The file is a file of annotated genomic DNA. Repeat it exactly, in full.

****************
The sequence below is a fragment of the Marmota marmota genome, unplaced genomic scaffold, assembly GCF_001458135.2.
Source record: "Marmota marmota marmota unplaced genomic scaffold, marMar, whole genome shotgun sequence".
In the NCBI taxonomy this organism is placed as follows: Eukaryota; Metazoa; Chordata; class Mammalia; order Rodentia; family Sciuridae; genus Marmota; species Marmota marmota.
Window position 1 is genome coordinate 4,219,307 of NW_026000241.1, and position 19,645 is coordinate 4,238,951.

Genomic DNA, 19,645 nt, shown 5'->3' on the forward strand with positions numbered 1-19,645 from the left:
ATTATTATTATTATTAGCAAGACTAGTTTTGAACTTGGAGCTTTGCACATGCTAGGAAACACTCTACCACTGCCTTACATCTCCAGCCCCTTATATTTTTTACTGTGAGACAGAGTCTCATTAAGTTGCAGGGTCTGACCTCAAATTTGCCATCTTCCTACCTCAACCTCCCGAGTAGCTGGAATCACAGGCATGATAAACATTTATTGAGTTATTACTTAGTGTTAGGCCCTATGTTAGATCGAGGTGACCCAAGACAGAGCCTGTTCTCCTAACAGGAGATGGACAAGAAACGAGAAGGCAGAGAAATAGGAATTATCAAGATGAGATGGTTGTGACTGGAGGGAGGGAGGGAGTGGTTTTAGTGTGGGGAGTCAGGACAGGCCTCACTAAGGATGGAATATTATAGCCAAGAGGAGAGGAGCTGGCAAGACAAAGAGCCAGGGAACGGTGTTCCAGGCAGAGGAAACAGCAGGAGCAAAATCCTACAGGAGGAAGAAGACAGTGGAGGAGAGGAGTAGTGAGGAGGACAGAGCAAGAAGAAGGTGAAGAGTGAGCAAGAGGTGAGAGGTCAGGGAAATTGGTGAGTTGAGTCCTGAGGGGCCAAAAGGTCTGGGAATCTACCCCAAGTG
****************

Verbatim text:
The sequence below is a fragment of the Marmota marmota genome, unplaced genomic scaffold, assembly GCF_001458135.2.
Source record: "Marmota marmota marmota unplaced genomic scaffold, marMar, whole genome shotgun sequence".
In the NCBI taxonomy this organism is placed as follows: Eukaryota; Metazoa; Chordata; class Mammalia; order Rodentia; family Sciuridae; genus Marmota; species Marmota marmota.
Window position 1 is genome coordinate 4,219,307 of NW_026000241.1, and position 19,645 is coordinate 4,238,951.

Genomic DNA, 19,645 nt, shown 5'->3' on the forward strand with positions numbered 1-19,645 from the left:
ATTATTATTATTATTAGCAAGACTAGTTTTGAACTTGGAGCTTTGCACATGCTAGGAAACACTCTACCACTGCCTTACATCTCCAGCCCCTTATATTTTTTACTGTGAGACAGAGTCTCATTAAGTTGCAGGGTCTGACCTCAAATTTGCCATCTTCCTACCTCAACCTCCCGAGTAGCTGGAATCACAGGCATGATAAACATTTATTGAGTTATTACTTAGTGTTAGGCCCTATGTTAGATCGAGGTGACCCAAGACAGAGCCTGTTCTCCTAACAGGAGATGGACAAGAAACGAGAAGGCAGAGAAATAGGAATTATCAAGATGAGATGGTTGTGACTGGAGGGAGGGAGGGAGTGGTTTTAGTGTGGGGAGTCAGGACAGGCCTCACTAAGGATGGAATATTATAGCCAAGAGGAGAGGAGCTGGCAAGACAAAGAGCCAGGGAACGGTGTTCCAGGCAGAGGAAACAGCAGGAGCAAAATCCTACAGGAGGAAGAAGACAGTGGAGGAGAGGAGTAGTGAGGAGGACAGAGCAAGAAGAAGGTGAAGAGTGAGCAAGAGGTGAGAGGTCAGGGAAATTGGTGAGTTGAGTCCTGAGGGGCCAAAAGGTCTGGGAATCTACCCCAAGTG